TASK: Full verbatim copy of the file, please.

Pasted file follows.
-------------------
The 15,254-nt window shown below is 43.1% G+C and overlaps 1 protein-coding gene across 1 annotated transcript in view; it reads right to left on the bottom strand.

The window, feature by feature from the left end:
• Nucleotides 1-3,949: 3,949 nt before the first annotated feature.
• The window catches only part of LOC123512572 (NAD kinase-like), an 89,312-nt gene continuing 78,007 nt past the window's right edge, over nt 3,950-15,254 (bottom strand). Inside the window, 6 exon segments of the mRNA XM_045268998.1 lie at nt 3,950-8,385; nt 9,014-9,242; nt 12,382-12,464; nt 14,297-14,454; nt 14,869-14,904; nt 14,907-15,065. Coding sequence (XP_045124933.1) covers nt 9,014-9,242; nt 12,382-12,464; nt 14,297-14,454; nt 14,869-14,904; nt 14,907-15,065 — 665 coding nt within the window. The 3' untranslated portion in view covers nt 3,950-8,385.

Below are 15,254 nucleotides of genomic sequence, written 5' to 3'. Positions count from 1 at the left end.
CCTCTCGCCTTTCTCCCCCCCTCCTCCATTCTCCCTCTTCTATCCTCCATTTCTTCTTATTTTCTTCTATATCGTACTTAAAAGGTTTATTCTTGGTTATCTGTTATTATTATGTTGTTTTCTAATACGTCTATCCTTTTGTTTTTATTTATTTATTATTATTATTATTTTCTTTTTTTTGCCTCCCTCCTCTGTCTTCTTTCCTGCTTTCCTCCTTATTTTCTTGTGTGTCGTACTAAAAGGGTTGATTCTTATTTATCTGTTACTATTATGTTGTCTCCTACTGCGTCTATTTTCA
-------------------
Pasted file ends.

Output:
The 15,254-nt window shown below is 43.1% G+C and overlaps 1 protein-coding gene across 1 annotated transcript in view; it reads right to left on the bottom strand.

The window, feature by feature from the left end:
• Nucleotides 1-3,949: 3,949 nt before the first annotated feature.
• The window catches only part of LOC123512572 (NAD kinase-like), an 89,312-nt gene continuing 78,007 nt past the window's right edge, over nt 3,950-15,254 (bottom strand). Inside the window, 6 exon segments of the mRNA XM_045268998.1 lie at nt 3,950-8,385; nt 9,014-9,242; nt 12,382-12,464; nt 14,297-14,454; nt 14,869-14,904; nt 14,907-15,065. Coding sequence (XP_045124933.1) covers nt 9,014-9,242; nt 12,382-12,464; nt 14,297-14,454; nt 14,869-14,904; nt 14,907-15,065 — 665 coding nt within the window. The 3' untranslated portion in view covers nt 3,950-8,385.

Below are 15,254 nucleotides of genomic sequence, written 5' to 3'. Positions count from 1 at the left end.
CCTCTCGCCTTTCTCCCCCCCTCCTCCATTCTCCCTCTTCTATCCTCCATTTCTTCTTATTTTCTTCTATATCGTACTTAAAAGGTTTATTCTTGGTTATCTGTTATTATTATGTTGTTTTCTAATACGTCTATCCTTTTGTTTTTATTTATTTATTATTATTATTATTTTCTTTTTTTTGCCTCCCTCCTCTGTCTTCTTTCCTGCTTTCCTCCTTATTTTCTTGTGTGTCGTACTAAAAGGGTTGATTCTTATTTATCTGTTACTATTATGTTGTCTCCTACTGCGTCTATTTTCA